Guest Blog: Correcting Letter Reversals
By: Dr. Anne Zachry
Reprinted with the express permission of the author as it originally appeared on her blog Pediatric Occupational Therapy Tips, April 16, 2011
Letter reversals are common for preschoolers and kindergarteners, but by the age of seven, reversals should only be occasional. Common letter reversals include b/d, n/u, p/q and m/w. Letter and word reversals that occur with writing are one of the symptoms of dyslexia, but this does not necessarily mean that every child who reverses letters has dyslexia. If a student is reversing letters and words on a consistent basis past seven years of age, or well into the third grade, parents may want to consider an evaluation by a professional to check for dyslexia or some other learning disability. Whether or not a child has been formally diagnosed with a learning disability, there are remedial strategies and activities that can help students practice the process of forming letters with proper directionality.
To address directionality, the first concepts that need to be understood are the directions of “right” and “left”. A good reminder for this concept is to have the child wear a watch or bracelet on the left hand. Another cue is to show the child that on the Left hand, you can make an “L” with your pointer finger and your thumb… L for Left, and on the right hand, the L is backwards. In the classroom, you can work on right and left throughout the day. When asking questions that require a hand to be raised, ask the children to raise the right or left hand. For example, who knows the answer to number five? Raise your right hand.
Rhyming techniques are also a good strategy. Just do a Google search on “rhymes for teaching left and right.” There are some great suggestions and cute rhymes that can serve as a reminder for remembering the right/left concepts.
Here are some more suggestions for addressing letter reversals.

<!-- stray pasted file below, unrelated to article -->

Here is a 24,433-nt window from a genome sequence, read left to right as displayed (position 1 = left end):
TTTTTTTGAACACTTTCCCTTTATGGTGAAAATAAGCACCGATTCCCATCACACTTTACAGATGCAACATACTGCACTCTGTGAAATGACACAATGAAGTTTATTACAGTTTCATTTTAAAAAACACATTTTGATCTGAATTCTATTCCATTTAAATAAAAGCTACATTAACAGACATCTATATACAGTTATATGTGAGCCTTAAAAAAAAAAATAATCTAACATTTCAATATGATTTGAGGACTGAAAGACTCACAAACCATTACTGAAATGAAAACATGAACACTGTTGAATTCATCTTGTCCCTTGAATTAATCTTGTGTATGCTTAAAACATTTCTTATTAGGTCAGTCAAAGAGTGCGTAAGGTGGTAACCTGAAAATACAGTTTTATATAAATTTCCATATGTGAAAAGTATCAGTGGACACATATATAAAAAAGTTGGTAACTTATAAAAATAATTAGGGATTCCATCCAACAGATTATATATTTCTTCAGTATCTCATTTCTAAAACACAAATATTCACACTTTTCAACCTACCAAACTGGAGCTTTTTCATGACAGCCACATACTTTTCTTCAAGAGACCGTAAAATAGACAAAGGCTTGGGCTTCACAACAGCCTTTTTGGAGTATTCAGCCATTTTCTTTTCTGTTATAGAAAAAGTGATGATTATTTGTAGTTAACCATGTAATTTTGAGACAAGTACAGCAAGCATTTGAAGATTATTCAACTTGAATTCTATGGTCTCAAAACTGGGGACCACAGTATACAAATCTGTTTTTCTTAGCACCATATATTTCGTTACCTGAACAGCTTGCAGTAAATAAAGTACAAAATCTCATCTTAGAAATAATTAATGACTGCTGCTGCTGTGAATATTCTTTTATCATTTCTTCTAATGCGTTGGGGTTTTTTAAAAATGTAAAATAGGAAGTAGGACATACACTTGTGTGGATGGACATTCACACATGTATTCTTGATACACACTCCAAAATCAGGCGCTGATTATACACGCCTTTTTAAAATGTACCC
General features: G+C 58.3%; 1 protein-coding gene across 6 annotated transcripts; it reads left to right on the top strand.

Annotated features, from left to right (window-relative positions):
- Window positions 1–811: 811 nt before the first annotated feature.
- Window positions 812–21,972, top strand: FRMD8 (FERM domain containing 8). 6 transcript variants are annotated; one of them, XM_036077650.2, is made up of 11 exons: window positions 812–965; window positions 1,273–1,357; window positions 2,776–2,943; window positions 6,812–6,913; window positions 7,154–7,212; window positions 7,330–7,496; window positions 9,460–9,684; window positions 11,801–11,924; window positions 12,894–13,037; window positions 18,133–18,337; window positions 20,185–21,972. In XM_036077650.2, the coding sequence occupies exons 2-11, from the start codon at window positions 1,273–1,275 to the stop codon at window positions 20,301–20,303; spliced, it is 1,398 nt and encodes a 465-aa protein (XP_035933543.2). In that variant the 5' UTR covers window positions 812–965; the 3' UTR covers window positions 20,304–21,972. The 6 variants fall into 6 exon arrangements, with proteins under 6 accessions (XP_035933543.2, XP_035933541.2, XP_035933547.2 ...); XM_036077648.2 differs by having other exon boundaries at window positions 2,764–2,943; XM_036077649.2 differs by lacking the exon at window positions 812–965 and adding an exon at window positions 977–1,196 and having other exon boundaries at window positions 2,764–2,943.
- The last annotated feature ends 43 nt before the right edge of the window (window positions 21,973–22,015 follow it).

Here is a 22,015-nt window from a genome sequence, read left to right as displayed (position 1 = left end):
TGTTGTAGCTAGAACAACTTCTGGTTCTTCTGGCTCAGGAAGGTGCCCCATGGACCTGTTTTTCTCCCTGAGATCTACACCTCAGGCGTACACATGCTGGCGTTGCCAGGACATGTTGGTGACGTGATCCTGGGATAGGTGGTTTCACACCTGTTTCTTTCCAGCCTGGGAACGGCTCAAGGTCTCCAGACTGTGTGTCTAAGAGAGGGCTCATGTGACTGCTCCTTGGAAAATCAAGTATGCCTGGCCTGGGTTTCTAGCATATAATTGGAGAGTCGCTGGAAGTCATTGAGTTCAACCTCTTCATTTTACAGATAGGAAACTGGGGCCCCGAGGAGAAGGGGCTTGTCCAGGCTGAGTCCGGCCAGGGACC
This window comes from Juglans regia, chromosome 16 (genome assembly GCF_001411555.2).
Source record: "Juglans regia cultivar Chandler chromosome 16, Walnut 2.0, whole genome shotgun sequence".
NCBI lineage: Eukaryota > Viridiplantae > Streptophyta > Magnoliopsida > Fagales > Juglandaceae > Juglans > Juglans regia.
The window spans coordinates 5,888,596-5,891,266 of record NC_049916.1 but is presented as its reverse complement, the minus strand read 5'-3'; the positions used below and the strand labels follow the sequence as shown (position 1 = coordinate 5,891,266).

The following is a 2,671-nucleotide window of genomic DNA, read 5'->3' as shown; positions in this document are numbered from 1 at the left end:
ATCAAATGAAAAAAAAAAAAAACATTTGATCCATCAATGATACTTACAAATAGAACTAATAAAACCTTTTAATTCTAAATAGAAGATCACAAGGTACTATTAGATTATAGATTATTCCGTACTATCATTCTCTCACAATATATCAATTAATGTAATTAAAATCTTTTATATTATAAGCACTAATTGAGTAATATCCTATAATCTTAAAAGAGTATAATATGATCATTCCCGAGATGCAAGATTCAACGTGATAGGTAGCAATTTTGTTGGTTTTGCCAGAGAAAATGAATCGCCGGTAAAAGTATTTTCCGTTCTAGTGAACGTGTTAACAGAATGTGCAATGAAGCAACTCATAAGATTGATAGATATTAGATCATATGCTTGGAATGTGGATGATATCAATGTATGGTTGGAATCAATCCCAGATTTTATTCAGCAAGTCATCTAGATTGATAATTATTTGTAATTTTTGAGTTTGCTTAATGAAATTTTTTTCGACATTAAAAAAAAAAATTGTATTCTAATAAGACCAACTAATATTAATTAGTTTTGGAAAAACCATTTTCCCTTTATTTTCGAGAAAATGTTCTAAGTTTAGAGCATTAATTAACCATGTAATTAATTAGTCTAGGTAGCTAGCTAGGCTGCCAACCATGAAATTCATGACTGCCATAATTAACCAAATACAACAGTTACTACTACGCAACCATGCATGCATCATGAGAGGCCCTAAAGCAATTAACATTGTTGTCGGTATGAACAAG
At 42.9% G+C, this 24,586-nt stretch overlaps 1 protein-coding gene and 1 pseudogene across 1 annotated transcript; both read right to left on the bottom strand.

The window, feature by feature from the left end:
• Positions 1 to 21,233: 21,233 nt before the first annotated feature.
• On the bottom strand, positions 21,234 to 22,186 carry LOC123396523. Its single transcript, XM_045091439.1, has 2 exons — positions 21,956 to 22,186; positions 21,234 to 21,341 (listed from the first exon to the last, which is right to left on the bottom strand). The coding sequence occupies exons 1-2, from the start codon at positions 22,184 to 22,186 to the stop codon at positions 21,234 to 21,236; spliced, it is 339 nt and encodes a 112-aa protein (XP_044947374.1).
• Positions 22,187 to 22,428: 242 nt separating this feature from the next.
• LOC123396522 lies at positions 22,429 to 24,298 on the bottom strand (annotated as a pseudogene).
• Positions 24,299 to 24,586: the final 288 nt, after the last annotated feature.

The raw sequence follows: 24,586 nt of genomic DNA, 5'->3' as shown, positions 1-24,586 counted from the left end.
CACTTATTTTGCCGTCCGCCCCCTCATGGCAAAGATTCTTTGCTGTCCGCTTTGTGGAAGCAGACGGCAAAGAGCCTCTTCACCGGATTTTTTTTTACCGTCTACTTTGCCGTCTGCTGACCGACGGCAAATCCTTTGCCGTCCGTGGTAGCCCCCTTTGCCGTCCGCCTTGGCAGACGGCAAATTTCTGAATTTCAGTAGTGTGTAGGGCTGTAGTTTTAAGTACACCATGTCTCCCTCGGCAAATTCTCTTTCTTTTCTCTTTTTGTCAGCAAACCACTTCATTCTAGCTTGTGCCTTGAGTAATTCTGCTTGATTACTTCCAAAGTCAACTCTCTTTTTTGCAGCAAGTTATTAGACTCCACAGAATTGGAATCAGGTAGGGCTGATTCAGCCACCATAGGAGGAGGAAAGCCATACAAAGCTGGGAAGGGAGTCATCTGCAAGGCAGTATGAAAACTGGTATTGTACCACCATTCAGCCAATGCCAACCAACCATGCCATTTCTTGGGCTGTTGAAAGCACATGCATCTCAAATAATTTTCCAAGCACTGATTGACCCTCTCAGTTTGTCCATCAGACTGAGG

- Make worksheets with rows of lower case letters. Start with letters that are easily distinguished and progress to those which are often reversed or seen upside-down.
- Tell the child to circle to letter that is “different”. After the exercise, ask the child questions such as “how is that letter different than the other?”
b b d b b
m n m m m
p p p q q
Then you can have the child make his own set of practice sheets. This is a great way to “feel” the differences in how the letters are formed. Use the suggestions on my previous post about kinesthetic handwriting instruction to work on the teaching the formation of commonly reversed letters.
There is also a great article on the Pediastaff website that addresses letter reversals…check it out http://www.pediastaff.com/resources-deal…-june-2008
There are also two activity workbooks that I frequently use with students who reverse letters or words. They are both available on Amazon, and I highly recommend them. Correcting Reversals and Correcting Word Reversals by Penny Groves.
Featured Guest Blogger: Dr. Anne Zachry, OTR/L PhD
Dr. Anne Zachry is a pediatric occupational therapist with over 18 years experience providing quality OT to children, along with caregiver instruction and support. She has a PhD in Educational Psychology. She’s had articles published in her profession’s trade magazine and in peer-reviewed journals. She is currently employed as a school therapist, working with students having issues ranging from mild fine motor problems to severe physical disabilities.
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